Communication and Media Studies (PhD)
Professor, Director, Communication and Media Studies Master's and Ph.D. Program
Office: 206 Allen Hall
The doctoral program in Communication and Media Studies provides a foundation in theory and methods for research in the field of communication and media studies. Students acquire an overview of theoretical and methodological approaches to studying the gathering, expression and dissemination of ideas, images and information in society. Each student also develops both an inside and outside area of specialization. Each student’s program is monitored to facilitate preparation for comprehensive exams and dissertation research, and students work closely with advisors and other faculty in small seminar settings and via independent study.
Our internationally recognized faculty offer students the opportunity to study with leading experts in a range of overlapping specialties, including: media institutions; science, health, and environmental communication; technology and society; game studies; global media; critical/cultural approaches to communication; persuasion and media psychology; media and public life; media ethics and law; journalism studies; and visual communication.
Please visit the program's website.
Program Learning Outcomes
Upon successful completion of this program, students will be able to:
- Acquire an understanding of key theories that define the field of media studies.
- Gain a working understanding of empirical methods.
- Demonstrate a proficiency in one outside area and one outside.
- Develop and present an empirical research project.
- Communicate their findings in the form of a dissertation.
Communication and Media Studies Major Requirements
Candidates for the PhD degree in communication and media studies take a minimum of 81 graduate-level credits of course work beyond the master’s degree. The program concludes with a dissertation.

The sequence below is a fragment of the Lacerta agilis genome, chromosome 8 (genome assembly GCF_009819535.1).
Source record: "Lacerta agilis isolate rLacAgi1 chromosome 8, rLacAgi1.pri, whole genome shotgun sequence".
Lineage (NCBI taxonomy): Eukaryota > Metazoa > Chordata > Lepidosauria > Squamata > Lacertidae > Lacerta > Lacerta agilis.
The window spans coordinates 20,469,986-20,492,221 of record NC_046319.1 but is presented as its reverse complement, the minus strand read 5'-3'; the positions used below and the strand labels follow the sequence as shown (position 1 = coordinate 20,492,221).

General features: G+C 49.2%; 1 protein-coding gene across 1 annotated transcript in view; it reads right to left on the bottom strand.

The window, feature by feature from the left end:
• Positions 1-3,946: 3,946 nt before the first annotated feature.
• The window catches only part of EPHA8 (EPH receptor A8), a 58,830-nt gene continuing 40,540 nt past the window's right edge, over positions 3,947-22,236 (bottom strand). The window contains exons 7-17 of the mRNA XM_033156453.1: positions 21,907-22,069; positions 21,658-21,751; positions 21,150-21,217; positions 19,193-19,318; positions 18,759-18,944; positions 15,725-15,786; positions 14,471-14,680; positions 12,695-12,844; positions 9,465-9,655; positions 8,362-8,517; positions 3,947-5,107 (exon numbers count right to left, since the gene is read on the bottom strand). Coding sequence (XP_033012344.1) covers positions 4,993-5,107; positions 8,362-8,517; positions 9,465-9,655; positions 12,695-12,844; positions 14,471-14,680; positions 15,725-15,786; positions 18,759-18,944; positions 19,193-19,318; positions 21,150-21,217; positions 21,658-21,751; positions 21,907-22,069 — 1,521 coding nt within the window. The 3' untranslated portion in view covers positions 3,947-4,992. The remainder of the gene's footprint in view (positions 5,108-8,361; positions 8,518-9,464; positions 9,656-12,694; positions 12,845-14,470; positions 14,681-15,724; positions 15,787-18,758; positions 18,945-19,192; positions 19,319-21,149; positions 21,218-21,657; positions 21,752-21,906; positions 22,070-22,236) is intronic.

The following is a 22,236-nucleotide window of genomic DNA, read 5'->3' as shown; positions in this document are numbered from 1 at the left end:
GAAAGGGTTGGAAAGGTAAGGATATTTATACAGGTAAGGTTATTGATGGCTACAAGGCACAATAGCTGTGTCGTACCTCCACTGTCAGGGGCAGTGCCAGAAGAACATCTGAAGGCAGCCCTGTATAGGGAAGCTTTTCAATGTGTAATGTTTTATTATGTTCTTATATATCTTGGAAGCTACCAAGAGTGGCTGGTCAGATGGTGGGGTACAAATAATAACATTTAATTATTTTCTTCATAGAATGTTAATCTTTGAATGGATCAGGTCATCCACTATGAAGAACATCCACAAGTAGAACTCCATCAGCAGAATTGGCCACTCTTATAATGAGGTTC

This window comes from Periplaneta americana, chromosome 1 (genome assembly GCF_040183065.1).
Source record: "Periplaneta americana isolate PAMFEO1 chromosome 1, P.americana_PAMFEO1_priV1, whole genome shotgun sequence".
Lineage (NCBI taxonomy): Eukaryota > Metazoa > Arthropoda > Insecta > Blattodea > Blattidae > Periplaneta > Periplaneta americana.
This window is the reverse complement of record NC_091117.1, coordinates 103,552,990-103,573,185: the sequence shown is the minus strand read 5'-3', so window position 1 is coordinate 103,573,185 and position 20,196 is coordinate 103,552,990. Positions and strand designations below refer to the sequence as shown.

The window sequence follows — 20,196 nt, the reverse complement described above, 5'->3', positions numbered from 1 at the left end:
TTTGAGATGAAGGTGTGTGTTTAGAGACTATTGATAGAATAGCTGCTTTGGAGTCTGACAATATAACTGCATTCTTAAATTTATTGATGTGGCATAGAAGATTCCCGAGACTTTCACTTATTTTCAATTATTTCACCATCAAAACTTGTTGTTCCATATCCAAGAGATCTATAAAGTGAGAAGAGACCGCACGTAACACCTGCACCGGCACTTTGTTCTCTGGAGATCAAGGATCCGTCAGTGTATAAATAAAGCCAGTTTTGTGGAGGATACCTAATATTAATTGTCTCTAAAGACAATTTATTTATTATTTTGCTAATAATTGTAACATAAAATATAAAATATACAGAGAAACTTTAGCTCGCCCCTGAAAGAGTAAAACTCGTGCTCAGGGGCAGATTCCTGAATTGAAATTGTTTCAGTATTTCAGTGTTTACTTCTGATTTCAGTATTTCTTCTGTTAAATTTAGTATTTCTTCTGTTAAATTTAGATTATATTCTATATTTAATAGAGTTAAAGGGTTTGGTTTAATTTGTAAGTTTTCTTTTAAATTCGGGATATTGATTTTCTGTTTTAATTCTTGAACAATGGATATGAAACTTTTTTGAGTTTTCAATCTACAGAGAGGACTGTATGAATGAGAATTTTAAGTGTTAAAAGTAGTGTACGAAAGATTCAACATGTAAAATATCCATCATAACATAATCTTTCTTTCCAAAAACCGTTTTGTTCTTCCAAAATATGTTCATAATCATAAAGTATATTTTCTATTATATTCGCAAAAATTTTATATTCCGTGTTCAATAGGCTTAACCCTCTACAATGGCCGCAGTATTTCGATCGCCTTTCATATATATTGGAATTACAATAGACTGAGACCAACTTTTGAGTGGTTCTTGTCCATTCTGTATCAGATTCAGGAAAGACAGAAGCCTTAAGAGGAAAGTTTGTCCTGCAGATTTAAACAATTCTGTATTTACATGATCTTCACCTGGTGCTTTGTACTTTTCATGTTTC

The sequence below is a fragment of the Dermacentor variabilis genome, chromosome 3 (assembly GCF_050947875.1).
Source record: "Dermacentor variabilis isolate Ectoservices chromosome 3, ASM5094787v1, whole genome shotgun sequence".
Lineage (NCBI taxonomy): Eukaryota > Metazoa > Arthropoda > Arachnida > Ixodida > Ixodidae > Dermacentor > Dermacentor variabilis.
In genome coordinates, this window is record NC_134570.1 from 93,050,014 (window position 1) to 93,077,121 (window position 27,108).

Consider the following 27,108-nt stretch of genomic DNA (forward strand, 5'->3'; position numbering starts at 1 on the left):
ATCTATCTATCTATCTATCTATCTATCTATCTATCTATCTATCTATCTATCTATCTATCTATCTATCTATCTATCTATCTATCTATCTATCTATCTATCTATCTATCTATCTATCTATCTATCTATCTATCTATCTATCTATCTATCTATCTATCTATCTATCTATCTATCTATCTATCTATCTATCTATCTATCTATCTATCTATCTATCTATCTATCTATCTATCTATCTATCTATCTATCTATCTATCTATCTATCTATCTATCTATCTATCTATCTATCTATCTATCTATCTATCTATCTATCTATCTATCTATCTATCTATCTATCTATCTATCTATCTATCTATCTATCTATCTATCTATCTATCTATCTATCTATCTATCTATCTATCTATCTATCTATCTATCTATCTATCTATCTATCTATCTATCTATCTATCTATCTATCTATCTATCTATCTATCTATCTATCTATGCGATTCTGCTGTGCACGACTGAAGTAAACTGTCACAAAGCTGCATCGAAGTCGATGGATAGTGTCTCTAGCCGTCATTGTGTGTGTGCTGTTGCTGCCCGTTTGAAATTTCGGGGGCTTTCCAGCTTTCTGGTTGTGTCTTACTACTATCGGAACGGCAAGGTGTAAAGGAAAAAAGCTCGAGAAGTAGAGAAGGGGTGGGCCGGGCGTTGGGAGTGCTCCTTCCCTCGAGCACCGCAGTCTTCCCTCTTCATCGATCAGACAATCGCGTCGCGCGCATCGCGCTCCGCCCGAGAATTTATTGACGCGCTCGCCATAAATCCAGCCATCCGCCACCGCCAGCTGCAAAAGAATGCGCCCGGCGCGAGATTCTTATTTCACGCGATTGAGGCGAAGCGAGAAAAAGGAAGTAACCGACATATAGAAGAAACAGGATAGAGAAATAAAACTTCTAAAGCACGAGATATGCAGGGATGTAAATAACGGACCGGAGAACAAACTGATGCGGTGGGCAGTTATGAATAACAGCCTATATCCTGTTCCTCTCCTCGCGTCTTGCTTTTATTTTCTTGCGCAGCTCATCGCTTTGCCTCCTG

Note: Please review the SOJC graduate student handbook for updated program requirements, which do not yet appear in the catalog: https://sojcstudent.uoregon.edu/graduate/student-handbook/
|J 612||Media Theory I||5|
|J 613||Media Theory II||5|
|J 619||Teaching and the Professional Life 5||4|
|J 641||Qualitative Research Methods 1||4|
|J 642||Quantitative Research Methods 1||4|
|J 643||Advanced Doctoral Seminar 1||5|
|Courses in outside field 2||18|
|Two additional methods courses 3||8|
|At least three 600-level courses (611 and above) within the School of Journalism and Communication 4||12|
|J 603||Dissertation 6||18|
Completed within the first three terms of study.
In close consultation with an academic advisor and the school’s graduate studies director, each student designs an integrated outside-field component for his or her program. Because the program stresses the interconnection of communication with other disciplines, the outside field may involve more than one outside department.
Taken within or outside the school.
Subject to approval by the school's graduate affairs committee. J 601–610 do not count toward this requirement. In some cases, appropriate courses from outside the journalism school may count toward this requirement.
Appropriate teaching experiences are arranged following completion of the course.
A professionally central experience in the design, conduct, and dissemination of original research. It is written after the student’s proposed dissertation topic is approved.
- After coursework is complete, the student, the graduate studies director, and the student’s comprehensive examination committee schedule an examination that requires a synthesis of what the student has learned.
- After passing the comprehensive examination, the student writes a dissertation proposal. The proposal must be approved in writing at a meeting of the dissertation committee, usually within one term of the comprehensive exam. The committee must approve the proposal before the student may advance to candidacy and enroll in dissertation credits.